The city commission likely will vote to use eminent domain for the south redevelopment project at its meeting tonight in City Hall.
The commission will vote on the second reading of an ordinance that would authorize the city to use condemnation to acquire seven of the 23 properties in the redevelopment. Dial Realty has reached agreements to acquire the other 16 properties, according to city staff.
City officials have said repeatedly the condemnation process is not absolute and can end any time a property owner wants to negotiate an agreement to sell. Ten properties were originally at risk of condemnation when the commission started work on this legislation, but agreements have been reached with three since that time.
Eminent domain comes from the last provision of the Fifth Amendment to the U.S. Constitution, which reads, “… nor shall private property be taken for public use without just compensation.” The U.S. Supreme Court has ruled that using eminent domain to take land for economic development is not unconstitutional.
The city had planned on taking much more time before making these decisions, but a law passed by the Kansas Legislature last year forced its hand. The law ends the city’s ability to use eminent domain to buy property for economic development purposes on July 1.
Property acquisition and planning for the south redevelopment project have been sped up because of the deadline. The commission voted on a resolution declaring condemnation necessary on March 15 and approved the first reading of this ordinance last week.
The commissioners have stressed they hoped to avoid using eminent domain but were willing to use it as a last resort. They voted to use it on two property owners in the north redevelopment project last year.
Meetings where the project and condemnation came up attracted large audiences last month. Several of the property owners who are holding out spoke at the meetings and said they needed more than they were being offered.
Mike Conkwright, manager of Bud’s Auto Service, 301 Colorado St., delivered a slide presentation to the commission March 15 that detailed his family’s business and its assets. He said he would have to replace all of it if he was forced out by the redevelopment, but Dial hasn’t offered him enough to pay for the relocation.
“We are holding out for our way of life,” Conkwright said at the meeting. “Our livelihood is at stake.”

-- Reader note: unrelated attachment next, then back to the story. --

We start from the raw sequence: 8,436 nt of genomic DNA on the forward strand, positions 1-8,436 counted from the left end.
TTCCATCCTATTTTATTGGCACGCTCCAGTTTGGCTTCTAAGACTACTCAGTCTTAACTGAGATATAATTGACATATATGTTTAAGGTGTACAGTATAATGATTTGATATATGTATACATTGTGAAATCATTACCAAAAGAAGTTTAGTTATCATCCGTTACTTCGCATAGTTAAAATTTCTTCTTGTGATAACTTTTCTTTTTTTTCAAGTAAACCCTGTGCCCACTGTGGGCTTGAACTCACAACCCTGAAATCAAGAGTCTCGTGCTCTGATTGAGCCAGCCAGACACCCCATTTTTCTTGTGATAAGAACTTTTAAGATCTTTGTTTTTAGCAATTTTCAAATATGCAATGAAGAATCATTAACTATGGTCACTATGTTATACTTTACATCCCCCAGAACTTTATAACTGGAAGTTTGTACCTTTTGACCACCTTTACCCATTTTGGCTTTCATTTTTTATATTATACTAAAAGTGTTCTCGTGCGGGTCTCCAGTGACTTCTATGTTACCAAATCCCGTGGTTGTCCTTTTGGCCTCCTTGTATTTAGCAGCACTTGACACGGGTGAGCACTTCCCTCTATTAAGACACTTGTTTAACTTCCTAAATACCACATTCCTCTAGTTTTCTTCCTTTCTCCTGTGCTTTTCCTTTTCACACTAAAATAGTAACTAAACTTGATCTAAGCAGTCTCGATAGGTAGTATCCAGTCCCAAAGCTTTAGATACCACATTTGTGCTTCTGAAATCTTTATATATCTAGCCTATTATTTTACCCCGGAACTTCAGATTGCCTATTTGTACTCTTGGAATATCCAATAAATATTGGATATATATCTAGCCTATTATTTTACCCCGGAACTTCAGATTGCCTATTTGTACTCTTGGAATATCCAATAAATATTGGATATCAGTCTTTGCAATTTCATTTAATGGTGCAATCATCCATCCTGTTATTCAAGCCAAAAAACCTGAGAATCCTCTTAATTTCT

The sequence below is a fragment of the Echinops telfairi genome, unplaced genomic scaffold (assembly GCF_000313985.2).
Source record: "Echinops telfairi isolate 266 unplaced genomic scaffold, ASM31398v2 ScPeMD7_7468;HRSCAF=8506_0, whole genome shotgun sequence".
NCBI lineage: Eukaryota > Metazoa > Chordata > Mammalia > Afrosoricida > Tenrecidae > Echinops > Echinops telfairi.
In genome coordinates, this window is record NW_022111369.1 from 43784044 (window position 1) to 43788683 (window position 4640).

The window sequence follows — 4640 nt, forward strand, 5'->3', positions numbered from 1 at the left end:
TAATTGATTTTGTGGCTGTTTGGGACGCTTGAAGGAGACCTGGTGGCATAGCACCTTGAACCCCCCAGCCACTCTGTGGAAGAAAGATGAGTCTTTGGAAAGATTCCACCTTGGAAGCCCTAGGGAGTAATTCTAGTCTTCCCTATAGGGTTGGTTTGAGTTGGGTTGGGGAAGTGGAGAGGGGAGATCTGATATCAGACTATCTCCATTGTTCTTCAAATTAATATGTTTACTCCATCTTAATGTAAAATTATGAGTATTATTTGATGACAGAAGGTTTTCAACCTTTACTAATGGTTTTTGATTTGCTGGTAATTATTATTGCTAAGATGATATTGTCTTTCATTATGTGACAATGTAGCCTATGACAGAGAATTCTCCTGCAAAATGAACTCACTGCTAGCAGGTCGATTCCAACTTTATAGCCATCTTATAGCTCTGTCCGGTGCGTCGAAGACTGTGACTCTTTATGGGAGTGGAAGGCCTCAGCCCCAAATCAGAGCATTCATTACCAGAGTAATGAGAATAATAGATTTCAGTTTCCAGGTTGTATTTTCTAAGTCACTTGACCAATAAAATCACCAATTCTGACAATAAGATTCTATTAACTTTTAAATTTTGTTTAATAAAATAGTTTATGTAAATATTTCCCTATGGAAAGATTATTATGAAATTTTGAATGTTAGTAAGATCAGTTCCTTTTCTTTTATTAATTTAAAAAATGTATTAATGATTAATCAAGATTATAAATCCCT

The commission also will discuss the implementation of relocation benefits for tenants living in the south redevelopment.
Residents in the south project are receiving financial benefits in return for having to move to make room for the redevelopment. The bonds to pay for these benefits are projected to be issued in May or June, according to city staff, but some of the soon-to-be-displaced residents have asked for the money earlier so they can move sooner.
The commission will consider taking some money from the downtown redevelopment fund to give to residents who are relocating or going out of business from the south project area, according to city staff. The money from the fund would be reimbursed once the bonds are issued.
Also up for consideration at tonight’s meeting is a bond ordinance worth $29 million for the Meadowlark Hills Retirement Community.
The commission approved a resolution of intent in November to issue up to $55 million in Health Care Facility Revenue Bonds for Meadowlark Hills, according to city staff. The community has been issued slightly more than $25 million so far.
If approved, the commission would vote on the second reading of this second round of bonds on April 17, according to city staff.
Meadowlark Hills plans to expand in four phases between spring 2007 and 2009. The expansions will include 26 independent living accommodations in 13 buildings and two skilled nursing households which should house 40 people.
The city is not loaning the money to Meadowlark Hills, just issuing the bonds. The money comes from a third-party trustee bank.